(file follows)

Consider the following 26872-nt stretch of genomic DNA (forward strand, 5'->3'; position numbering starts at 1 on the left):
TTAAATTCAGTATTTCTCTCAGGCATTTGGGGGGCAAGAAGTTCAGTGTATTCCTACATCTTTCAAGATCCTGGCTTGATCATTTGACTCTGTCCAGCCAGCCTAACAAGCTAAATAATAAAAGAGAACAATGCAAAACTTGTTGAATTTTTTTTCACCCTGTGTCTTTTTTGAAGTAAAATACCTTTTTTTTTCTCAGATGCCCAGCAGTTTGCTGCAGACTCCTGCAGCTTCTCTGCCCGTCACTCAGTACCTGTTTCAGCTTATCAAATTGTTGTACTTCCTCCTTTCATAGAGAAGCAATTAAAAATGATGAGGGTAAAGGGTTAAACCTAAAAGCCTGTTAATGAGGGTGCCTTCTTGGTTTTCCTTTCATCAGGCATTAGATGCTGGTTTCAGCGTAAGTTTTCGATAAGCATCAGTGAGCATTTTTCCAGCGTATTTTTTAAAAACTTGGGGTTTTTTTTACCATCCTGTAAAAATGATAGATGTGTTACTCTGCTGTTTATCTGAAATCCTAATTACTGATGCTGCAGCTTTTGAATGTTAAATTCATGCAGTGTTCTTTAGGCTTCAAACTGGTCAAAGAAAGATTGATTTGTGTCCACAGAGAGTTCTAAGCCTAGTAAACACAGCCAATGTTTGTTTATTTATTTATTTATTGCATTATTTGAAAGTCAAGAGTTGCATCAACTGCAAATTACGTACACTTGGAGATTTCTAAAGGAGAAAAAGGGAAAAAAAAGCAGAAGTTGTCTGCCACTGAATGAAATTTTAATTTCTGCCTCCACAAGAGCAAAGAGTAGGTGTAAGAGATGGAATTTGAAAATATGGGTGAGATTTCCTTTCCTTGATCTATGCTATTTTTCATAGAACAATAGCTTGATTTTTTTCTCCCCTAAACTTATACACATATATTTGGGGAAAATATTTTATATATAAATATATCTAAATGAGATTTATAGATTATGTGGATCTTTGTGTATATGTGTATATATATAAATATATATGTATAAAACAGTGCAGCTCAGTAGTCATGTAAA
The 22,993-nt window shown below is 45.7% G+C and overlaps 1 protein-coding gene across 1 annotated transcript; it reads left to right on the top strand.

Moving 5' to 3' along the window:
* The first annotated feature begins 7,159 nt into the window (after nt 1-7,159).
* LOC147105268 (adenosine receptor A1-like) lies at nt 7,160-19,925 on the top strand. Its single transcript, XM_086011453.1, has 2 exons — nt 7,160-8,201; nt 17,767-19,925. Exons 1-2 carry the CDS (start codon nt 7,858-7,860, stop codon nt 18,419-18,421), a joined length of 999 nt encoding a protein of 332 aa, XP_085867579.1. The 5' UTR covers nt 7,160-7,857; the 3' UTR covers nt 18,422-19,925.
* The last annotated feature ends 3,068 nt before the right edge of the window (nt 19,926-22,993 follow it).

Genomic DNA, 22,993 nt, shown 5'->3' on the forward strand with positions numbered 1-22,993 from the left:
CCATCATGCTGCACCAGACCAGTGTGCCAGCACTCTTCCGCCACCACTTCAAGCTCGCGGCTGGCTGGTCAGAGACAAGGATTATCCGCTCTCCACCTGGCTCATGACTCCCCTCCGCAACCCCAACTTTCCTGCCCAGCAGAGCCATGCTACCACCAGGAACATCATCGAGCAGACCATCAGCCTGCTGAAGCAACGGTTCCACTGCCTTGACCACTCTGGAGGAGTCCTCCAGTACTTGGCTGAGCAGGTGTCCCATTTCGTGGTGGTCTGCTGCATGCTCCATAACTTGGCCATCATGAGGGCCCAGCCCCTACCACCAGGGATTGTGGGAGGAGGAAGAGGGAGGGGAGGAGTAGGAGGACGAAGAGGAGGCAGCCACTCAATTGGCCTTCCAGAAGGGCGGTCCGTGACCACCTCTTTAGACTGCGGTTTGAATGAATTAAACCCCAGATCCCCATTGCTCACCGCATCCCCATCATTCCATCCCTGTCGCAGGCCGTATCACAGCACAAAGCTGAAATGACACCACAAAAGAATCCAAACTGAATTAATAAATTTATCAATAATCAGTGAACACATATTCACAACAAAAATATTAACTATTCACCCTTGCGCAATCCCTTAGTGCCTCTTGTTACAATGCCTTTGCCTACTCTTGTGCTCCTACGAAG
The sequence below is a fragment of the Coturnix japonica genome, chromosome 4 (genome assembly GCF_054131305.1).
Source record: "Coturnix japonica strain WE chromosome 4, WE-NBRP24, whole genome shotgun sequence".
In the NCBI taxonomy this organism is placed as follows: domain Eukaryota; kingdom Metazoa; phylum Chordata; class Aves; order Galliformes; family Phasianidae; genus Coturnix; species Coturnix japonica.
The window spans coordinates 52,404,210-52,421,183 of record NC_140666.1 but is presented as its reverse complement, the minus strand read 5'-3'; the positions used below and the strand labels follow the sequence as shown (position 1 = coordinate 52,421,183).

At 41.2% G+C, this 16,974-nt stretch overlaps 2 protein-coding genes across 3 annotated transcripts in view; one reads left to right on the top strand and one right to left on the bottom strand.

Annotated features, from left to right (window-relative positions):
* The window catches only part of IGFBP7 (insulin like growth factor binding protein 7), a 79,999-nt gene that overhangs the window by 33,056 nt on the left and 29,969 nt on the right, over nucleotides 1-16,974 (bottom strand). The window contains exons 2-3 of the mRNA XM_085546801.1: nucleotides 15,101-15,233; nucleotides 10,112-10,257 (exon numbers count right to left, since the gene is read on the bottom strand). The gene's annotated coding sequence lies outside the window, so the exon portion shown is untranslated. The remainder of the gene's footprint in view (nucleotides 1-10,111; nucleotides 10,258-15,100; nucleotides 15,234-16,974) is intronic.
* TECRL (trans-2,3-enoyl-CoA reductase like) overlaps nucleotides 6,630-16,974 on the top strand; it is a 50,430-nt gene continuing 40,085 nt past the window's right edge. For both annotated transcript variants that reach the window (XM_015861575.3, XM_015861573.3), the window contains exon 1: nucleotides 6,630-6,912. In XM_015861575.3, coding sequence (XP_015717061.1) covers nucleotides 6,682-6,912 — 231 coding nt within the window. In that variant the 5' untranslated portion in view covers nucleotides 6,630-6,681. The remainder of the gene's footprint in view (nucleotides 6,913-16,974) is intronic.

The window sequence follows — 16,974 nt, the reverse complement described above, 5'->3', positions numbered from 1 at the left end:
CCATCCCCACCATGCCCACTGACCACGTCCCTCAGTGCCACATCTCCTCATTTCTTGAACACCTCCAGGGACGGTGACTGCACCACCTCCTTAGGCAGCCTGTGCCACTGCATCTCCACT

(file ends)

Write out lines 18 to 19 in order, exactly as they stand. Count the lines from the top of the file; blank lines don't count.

The window sequence follows — 16,974 nt, the reverse complement described above, 5'->3', positions numbered from 1 at the left end:
CCATCCCCACCATGCCCACTGACCACGTCCCTCAGTGCCACATCTCCTCATTTCTTGAACACCTCCAGGGACGGTGACTGCACCACCTCCTTAGGCAGCCTGTGCCACTGCATCTCCACT